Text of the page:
Alright, I know you’re judging me. Vijay fans have always been branded dumb, unable to process simple cognitive skills, just so the main-stream, upstanding citizens of Tamil Nadu can feel better about themselves as they palaver Nolan-bred theories to unsuspecting bystanders. What they don’t understand is how effortlessly Ilayathalabathy Vijay has graced Kollywood with main-stream progressive ideas that define our future and beyond. He has constantly been a comrade for all of the values India stands for and in a way that people draw inspiration from. You may see gigantic effigies of Vijay being worshipped by thousands alike as some sort of blind, gullible fan-following, but I (and rest of Thalabathyites) see it as a stand-alone proof that fairytales of loyalty, goodness, and heroism still sell and mean to people who are otherwise seen as cynical. And that is where Vijay is a beacon of hope.
The Bharatiya Janata Party won the elections in Uttar Pradesh in a landslide in 2017. And contrary to wide beliefs that the party will choose Mr. Dinesh Sharma, professor of Commerce, to lead the largest state driven by votes from Most Backward Castes (MBC), Prime Minister Shri Shri Narendra Modi Ji chose the prime face of Hindutva to be the winning Chief Ministerial candidate before candles were lit, dawn had cracked. Now, at the first glance, Yogi Adityanath seems to be an obvious choice: he had been law-maker five times since the age of 26; his follower-base in eastern UP is massive; he has been extremely close to Amit Shah since his advent to politics. But, of course, BJP has been hesitant all this while; and the reason is simple: with this choice, the party cannot anymore lay dormant behind the masks of secularism. By electing a Hindutva leader to be the leader of a state that would be a prime contributor in the 2019 elections when Modi will seek to gain power again, the BJP has not only made a firmer choice by reaffirming its fanbase, but also in sending a message to minorities of India that it has grown bolder in showing its true saffron-bleached face once-in-awhile.
“2007 was just yesterday. Everything that seems what it is now was what it was then, too. What, I aged like 10 years: no big deal. Okay, may be I didn’t know Vijay Sethupathi was OR I wouldn’t have known the dude named Modi, but it wasn’t that predated. I would have been in school. I would have crushed on the same person. But hey, bring it on guys: I double dare you. Make me feel old. Go on.”
Well, you asked for it. Here’s a list of things that seems ages ago, but was actually only 10 years ago. Buckle up.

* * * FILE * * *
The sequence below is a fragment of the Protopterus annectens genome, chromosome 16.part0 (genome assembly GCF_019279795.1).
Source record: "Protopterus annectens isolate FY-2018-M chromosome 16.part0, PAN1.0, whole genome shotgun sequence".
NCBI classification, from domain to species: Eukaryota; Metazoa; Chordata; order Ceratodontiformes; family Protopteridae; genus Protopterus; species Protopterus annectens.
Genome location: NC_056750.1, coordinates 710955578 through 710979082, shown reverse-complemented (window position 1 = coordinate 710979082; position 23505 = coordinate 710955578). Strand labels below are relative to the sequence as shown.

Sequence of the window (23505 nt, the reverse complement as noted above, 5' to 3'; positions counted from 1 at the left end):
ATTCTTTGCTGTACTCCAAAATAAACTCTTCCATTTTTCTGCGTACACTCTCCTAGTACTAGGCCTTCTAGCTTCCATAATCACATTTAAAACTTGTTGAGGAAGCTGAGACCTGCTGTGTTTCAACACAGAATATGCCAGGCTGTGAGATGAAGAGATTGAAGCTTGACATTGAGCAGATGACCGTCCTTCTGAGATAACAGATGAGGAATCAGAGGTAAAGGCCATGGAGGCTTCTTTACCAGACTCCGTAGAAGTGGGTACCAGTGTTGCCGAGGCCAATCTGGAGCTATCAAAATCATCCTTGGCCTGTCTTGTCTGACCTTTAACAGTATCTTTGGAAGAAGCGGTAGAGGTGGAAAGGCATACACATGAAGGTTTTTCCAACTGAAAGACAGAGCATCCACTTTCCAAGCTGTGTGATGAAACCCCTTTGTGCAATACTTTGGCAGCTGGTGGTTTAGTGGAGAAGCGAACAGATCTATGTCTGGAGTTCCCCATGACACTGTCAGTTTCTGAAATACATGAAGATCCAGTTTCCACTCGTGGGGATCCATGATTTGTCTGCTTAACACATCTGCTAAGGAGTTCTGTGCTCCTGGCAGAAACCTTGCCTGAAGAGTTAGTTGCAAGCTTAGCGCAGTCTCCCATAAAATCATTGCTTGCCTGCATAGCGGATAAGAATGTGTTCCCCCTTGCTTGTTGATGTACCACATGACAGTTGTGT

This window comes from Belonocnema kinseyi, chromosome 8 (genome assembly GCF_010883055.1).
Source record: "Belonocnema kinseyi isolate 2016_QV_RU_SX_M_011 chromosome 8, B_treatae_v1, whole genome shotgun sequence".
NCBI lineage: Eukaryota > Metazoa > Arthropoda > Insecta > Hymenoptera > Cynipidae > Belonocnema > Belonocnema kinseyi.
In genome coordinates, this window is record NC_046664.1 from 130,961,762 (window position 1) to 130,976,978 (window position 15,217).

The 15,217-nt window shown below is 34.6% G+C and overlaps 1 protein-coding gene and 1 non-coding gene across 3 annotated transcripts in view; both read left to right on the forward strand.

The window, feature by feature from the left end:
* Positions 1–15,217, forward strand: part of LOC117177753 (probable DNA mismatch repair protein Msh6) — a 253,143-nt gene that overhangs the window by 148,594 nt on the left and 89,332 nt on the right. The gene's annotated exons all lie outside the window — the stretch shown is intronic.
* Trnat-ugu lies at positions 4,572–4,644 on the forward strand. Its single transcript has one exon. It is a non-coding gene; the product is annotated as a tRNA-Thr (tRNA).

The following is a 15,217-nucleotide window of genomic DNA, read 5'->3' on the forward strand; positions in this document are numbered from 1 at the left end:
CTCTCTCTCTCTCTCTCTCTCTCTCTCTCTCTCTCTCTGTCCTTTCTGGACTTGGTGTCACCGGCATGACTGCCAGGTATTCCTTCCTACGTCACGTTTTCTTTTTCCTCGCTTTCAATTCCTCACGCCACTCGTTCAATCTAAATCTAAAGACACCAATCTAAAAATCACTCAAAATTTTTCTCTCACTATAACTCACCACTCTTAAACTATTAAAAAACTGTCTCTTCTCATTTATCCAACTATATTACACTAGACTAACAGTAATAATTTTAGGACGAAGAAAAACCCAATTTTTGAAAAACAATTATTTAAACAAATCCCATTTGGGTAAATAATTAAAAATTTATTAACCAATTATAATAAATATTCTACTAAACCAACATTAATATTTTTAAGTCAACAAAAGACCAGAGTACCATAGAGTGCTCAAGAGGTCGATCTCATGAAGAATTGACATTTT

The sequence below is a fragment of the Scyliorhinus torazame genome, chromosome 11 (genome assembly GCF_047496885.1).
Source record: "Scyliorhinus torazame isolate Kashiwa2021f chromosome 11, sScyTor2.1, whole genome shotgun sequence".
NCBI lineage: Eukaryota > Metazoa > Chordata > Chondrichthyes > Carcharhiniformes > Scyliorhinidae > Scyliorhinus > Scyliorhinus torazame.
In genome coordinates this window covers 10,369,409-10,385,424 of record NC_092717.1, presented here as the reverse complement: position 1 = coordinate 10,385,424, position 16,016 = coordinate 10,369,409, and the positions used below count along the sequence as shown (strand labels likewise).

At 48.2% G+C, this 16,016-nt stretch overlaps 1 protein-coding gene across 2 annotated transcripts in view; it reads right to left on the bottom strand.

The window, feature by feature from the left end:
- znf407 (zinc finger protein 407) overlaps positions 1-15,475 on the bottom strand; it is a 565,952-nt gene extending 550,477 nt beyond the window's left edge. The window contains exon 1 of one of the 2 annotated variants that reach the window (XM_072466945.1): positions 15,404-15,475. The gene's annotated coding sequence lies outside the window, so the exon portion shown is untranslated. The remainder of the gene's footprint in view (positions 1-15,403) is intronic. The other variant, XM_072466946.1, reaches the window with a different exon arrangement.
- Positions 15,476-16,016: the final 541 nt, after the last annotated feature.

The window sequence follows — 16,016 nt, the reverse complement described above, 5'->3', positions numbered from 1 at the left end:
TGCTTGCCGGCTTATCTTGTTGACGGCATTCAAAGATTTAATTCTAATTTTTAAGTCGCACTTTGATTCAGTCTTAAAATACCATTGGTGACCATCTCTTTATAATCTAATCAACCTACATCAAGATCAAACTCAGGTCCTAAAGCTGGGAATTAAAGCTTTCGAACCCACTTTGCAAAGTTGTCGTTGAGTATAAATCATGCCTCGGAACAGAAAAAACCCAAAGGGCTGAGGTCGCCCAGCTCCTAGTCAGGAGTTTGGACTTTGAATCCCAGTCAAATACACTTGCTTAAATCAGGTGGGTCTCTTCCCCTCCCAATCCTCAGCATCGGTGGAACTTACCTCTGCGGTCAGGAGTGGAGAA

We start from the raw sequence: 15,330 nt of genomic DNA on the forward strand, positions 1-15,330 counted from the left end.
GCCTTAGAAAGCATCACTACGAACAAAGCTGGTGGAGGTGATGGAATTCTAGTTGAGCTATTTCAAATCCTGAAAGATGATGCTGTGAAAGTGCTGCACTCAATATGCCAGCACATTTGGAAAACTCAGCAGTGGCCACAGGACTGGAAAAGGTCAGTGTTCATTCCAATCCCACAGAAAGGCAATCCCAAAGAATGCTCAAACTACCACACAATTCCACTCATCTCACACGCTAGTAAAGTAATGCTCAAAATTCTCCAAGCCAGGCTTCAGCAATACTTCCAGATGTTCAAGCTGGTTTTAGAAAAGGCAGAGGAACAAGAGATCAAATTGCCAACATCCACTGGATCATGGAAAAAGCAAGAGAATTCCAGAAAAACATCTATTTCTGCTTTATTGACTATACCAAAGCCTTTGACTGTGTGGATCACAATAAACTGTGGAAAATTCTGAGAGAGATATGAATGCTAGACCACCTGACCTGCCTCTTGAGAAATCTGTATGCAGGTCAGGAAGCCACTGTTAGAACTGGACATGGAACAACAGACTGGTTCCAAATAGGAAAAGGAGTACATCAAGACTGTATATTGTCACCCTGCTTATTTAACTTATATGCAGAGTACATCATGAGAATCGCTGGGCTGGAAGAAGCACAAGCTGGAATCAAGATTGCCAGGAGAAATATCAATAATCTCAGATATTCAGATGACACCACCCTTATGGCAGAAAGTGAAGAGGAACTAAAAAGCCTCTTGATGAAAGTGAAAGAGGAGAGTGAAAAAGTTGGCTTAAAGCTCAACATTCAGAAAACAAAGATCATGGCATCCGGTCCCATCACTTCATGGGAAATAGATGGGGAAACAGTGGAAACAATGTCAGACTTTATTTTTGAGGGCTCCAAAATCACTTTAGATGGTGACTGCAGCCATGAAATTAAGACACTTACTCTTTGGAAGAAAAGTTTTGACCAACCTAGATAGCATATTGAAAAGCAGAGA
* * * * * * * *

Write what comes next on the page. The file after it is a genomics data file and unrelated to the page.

I don’t know about you, but if I had the ability to travel into future, I would definitely avoid the seven days of warfare between the good and the substantially lesser good. The ending is predictable. They lay in open books. Etched in history. And they bound to repeat themselves. Trust me; you are not missing anything.
When Dangal productions were announced there are many things that could have been handled well. When a member of a creative team of Disney is interested in an unforgotten tale of a village-bred wrestler, who decided to break all gender stereotypes, you can sort of imagine the scope. If narrated properly, the life history of Mohavir Singh Phogat could have touched all the right chords: sexism, corruption, and xenophobia. In stead, in an attempt to commercialize the flick, the director had singlehandedly destroyed what could have been a stunning revision of stereotype-bending, unashamed rendition of a beautiful story.
Not one member of AIADMK ever started his parliamentary speech without saying Puratchi Thalaivi Amma at least 10 times in a short paragraph. Most of them were bulky, masculine, and threatening; but they had the smiling face of a woman politician in their front pocket that was see-through. That was the legacy that died in Tamil Nadu yesterday. A state of mind-less fandom regardless of the performance of the politician. This is echoed in J. Jayalalithaa’s re-election to power even after messing things up with the recent flooding. Even with all the flaws and problems, she stood, nevertheless, denying entry to xenophobic political parties that threatened to derail Tamil Nadu’s belief in equality and peaceful living amidst diversity. She occupied a large space (not interpreted in the way you think), which, in her absence, would be a political opportunity to many vultures trying to covet prey.
It’s been nearly 100 years since the first Tamil motion capture was done, and since then we have been cutting invisible onions, while driving a bee into our eyes accidentally. Here’s a list of moments in the recent past that made you punch a wall to regain manhood again.